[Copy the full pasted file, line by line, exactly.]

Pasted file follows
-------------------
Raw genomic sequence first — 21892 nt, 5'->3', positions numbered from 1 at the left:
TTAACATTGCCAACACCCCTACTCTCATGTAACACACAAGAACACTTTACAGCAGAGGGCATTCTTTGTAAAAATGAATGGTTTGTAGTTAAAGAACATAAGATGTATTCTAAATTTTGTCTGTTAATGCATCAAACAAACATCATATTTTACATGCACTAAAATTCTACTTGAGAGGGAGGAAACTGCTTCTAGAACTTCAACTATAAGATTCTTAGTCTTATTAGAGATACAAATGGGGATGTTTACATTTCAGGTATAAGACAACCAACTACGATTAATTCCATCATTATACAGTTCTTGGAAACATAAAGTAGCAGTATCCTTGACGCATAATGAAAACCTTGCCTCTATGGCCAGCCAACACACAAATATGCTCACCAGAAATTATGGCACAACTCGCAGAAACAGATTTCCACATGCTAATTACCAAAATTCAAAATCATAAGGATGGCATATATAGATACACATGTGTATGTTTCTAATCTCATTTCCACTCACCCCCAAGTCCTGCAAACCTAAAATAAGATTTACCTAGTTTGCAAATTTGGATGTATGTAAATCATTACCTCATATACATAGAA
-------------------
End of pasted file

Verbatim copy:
Raw genomic sequence first — 21892 nt, 5'->3', positions numbered from 1 at the left:
TTAACATTGCCAACACCCCTACTCTCATGTAACACACAAGAACACTTTACAGCAGAGGGCATTCTTTGTAAAAATGAATGGTTTGTAGTTAAAGAACATAAGATGTATTCTAAATTTTGTCTGTTAATGCATCAAACAAACATCATATTTTACATGCACTAAAATTCTACTTGAGAGGGAGGAAACTGCTTCTAGAACTTCAACTATAAGATTCTTAGTCTTATTAGAGATACAAATGGGGATGTTTACATTTCAGGTATAAGACAACCAACTACGATTAATTCCATCATTATACAGTTCTTGGAAACATAAAGTAGCAGTATCCTTGACGCATAATGAAAACCTTGCCTCTATGGCCAGCCAACACACAAATATGCTCACCAGAAATTATGGCACAACTCGCAGAAACAGATTTCCACATGCTAATTACCAAAATTCAAAATCATAAGGATGGCATATATAGATACACATGTGTATGTTTCTAATCTCATTTCCACTCACCCCCAAGTCCTGCAAACCTAAAATAAGATTTACCTAGTTTGCAAATTTGGATGTATGTAAATCATTACCTCATATACATAGAA